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Middle East Peace Summit: No Full Three-Way Session YetAired July 12, 2000 - 1:04 p.m. ET
THIS IS A RUSH TRANSCRIPT. THIS COPY MAY NOT BE IN ITS FINAL FORM AND MAY BE UPDATED.
NATALIE ALLEN, CNN ANCHOR: The Israeli-Palestinian peace talks under way at Camp David, Maryland, are barely a day old and President Clinton has called for a total blackout on news. But one big headline came out of there this morning, and it effects, of all countries, China.
CNN senior White House correspondent John King tells us all about it -- John.
JOHN KING, CNN SR. WHITE HOUSE CORRESPONDENT: That's right, Natalie.
The first major development from the Camp David talks, little directly to do with the peace negotiations between the Israelis and the Palestinians. The Israeli government informing the Clinton administration and the Chinese government today that it is canceling plans, controversial plans, to go ahead with a $250 million sale of an airborne radar system to China.
U.S. officials had objected on grounds that that would undermine U.S. national security interests and many in the Congress had threatened to cut off or at least freeze the nearly $3 billion in annual aid the United States gives to Israel if that sale went forward.
Speaking to reporters up near the peace talks site earlier today, Joe Lockhart, the president's press secretary, welcomed word that Israel was now canceling that planned sale.
(BEGIN VIDEO CLIP)
JOE LOCKHART, WHITE HOUSE PRESS SECRETARY: We welcome the decision. This has been an important issue to us and a subject of continuing discussion at a variety of levels of the government, including the president -- between the president and the prime minister. And we are pleased to see that they've taken our security concerns into account in making this decision.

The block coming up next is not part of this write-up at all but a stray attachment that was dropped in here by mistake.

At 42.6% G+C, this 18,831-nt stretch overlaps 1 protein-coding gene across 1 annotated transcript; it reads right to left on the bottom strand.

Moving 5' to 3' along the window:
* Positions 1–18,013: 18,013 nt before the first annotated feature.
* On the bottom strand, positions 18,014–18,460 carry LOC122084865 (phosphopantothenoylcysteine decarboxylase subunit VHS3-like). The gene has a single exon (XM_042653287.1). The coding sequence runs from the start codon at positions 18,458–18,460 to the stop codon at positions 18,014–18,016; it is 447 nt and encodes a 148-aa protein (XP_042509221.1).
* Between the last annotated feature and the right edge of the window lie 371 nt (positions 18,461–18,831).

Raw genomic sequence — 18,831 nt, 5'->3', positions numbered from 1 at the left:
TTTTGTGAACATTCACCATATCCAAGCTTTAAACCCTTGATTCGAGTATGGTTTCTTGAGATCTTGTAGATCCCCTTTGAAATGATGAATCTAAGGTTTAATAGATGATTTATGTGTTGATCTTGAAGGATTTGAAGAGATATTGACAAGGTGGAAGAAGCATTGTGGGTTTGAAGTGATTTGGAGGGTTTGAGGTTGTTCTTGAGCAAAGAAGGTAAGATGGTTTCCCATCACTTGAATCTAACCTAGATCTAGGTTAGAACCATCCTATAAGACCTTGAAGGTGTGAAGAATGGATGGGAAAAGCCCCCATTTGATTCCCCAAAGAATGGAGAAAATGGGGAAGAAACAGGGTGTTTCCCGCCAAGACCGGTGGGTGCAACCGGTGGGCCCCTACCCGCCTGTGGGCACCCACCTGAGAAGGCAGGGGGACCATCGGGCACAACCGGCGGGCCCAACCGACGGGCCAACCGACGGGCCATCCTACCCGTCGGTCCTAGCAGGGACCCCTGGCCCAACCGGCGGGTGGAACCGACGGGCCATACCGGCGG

(END VIDEO CLIP)
KING: Now as for the talks themselves, U.S. officials say there is still a cooperative, sometimes even jovial atmosphere, as evidenced yesterday here by this polite tussle, between the Israeli and the Palestinian leaders, to see how should enter the negotiations first. But despite this playful outside scene, U.S. officials say it's still very difficult inside the negotiating rooms. As of this hour, no full session planned, no session planned with all three delegations, the United States, the Palestinians and the Israelis today.
Instead, Mr. Clinton is meeting first today with the Israeli prime minister Ehud Barak, then Mr. Arafat, the Palestinian leader, Secretary of State Madeleine Albright, also, shuttling back and forth.
The Palestinians, we're told, were viewing some new proposals from the Israelis on these issues. U.S. officials say yesterday was about setting the right mood and the atmospherics, and today is about getting down to substance. Still no word, though, because of that news blackout, as to whether any progress is being made. U.S. officials saying the issues, of course, quite difficult -- Natalie.
ALLEN: John King at the White House. Thanks, John.
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